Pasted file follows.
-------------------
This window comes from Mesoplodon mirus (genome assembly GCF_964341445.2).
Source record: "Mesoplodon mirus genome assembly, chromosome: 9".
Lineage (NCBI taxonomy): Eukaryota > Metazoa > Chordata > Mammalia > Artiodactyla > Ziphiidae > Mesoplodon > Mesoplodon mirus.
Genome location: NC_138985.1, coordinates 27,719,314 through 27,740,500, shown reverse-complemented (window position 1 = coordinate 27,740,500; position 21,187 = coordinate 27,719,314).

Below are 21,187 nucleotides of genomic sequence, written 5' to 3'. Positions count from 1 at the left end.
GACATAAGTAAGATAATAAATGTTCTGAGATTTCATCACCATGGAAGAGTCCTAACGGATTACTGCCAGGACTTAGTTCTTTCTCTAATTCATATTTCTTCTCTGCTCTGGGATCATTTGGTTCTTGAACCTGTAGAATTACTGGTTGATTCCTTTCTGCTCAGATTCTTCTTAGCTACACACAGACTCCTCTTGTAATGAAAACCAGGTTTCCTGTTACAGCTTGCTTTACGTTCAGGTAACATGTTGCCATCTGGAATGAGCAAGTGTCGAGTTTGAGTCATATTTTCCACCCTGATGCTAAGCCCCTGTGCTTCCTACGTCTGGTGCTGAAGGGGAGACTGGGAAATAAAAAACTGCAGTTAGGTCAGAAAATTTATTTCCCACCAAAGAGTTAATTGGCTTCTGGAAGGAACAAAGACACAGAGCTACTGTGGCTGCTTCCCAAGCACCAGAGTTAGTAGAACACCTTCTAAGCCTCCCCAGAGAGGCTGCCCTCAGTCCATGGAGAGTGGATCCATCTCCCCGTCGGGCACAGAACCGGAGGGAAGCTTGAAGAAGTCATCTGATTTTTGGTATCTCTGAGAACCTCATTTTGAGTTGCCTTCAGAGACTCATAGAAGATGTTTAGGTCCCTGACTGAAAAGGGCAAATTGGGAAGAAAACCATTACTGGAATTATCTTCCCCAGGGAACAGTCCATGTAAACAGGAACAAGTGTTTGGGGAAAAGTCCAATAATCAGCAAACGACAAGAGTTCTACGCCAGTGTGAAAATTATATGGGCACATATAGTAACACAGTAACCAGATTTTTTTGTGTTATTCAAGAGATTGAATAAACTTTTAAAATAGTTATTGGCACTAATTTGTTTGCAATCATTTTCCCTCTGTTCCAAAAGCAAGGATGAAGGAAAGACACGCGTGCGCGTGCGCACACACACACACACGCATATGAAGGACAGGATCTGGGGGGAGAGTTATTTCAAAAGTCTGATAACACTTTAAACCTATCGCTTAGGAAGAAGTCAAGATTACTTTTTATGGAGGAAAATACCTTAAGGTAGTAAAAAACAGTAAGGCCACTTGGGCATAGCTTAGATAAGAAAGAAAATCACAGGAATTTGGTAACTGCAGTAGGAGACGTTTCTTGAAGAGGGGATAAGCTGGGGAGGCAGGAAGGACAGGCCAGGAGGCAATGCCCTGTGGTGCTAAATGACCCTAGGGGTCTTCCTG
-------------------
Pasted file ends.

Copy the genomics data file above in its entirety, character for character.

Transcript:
This window comes from Mesoplodon mirus (genome assembly GCF_964341445.2).
Source record: "Mesoplodon mirus genome assembly, chromosome: 9".
Lineage (NCBI taxonomy): Eukaryota > Metazoa > Chordata > Mammalia > Artiodactyla > Ziphiidae > Mesoplodon > Mesoplodon mirus.
Genome location: NC_138985.1, coordinates 27,719,314 through 27,740,500, shown reverse-complemented (window position 1 = coordinate 27,740,500; position 21,187 = coordinate 27,719,314).

Below are 21,187 nucleotides of genomic sequence, written 5' to 3'. Positions count from 1 at the left end.
GACATAAGTAAGATAATAAATGTTCTGAGATTTCATCACCATGGAAGAGTCCTAACGGATTACTGCCAGGACTTAGTTCTTTCTCTAATTCATATTTCTTCTCTGCTCTGGGATCATTTGGTTCTTGAACCTGTAGAATTACTGGTTGATTCCTTTCTGCTCAGATTCTTCTTAGCTACACACAGACTCCTCTTGTAATGAAAACCAGGTTTCCTGTTACAGCTTGCTTTACGTTCAGGTAACATGTTGCCATCTGGAATGAGCAAGTGTCGAGTTTGAGTCATATTTTCCACCCTGATGCTAAGCCCCTGTGCTTCCTACGTCTGGTGCTGAAGGGGAGACTGGGAAATAAAAAACTGCAGTTAGGTCAGAAAATTTATTTCCCACCAAAGAGTTAATTGGCTTCTGGAAGGAACAAAGACACAGAGCTACTGTGGCTGCTTCCCAAGCACCAGAGTTAGTAGAACACCTTCTAAGCCTCCCCAGAGAGGCTGCCCTCAGTCCATGGAGAGTGGATCCATCTCCCCGTCGGGCACAGAACCGGAGGGAAGCTTGAAGAAGTCATCTGATTTTTGGTATCTCTGAGAACCTCATTTTGAGTTGCCTTCAGAGACTCATAGAAGATGTTTAGGTCCCTGACTGAAAAGGGCAAATTGGGAAGAAAACCATTACTGGAATTATCTTCCCCAGGGAACAGTCCATGTAAACAGGAACAAGTGTTTGGGGAAAAGTCCAATAATCAGCAAACGACAAGAGTTCTACGCCAGTGTGAAAATTATATGGGCACATATAGTAACACAGTAACCAGATTTTTTTGTGTTATTCAAGAGATTGAATAAACTTTTAAAATAGTTATTGGCACTAATTTGTTTGCAATCATTTTCCCTCTGTTCCAAAAGCAAGGATGAAGGAAAGACACGCGTGCGCGTGCGCACACACACACACACGCATATGAAGGACAGGATCTGGGGGGAGAGTTATTTCAAAAGTCTGATAACACTTTAAACCTATCGCTTAGGAAGAAGTCAAGATTACTTTTTATGGAGGAAAATACCTTAAGGTAGTAAAAAACAGTAAGGCCACTTGGGCATAGCTTAGATAAGAAAGAAAATCACAGGAATTTGGTAACTGCAGTAGGAGACGTTTCTTGAAGAGGGGATAAGCTGGGGAGGCAGGAAGGACAGGCCAGGAGGCAATGCCCTGTGGTGCTAAATGACCCTAGGGGTCTTCCTG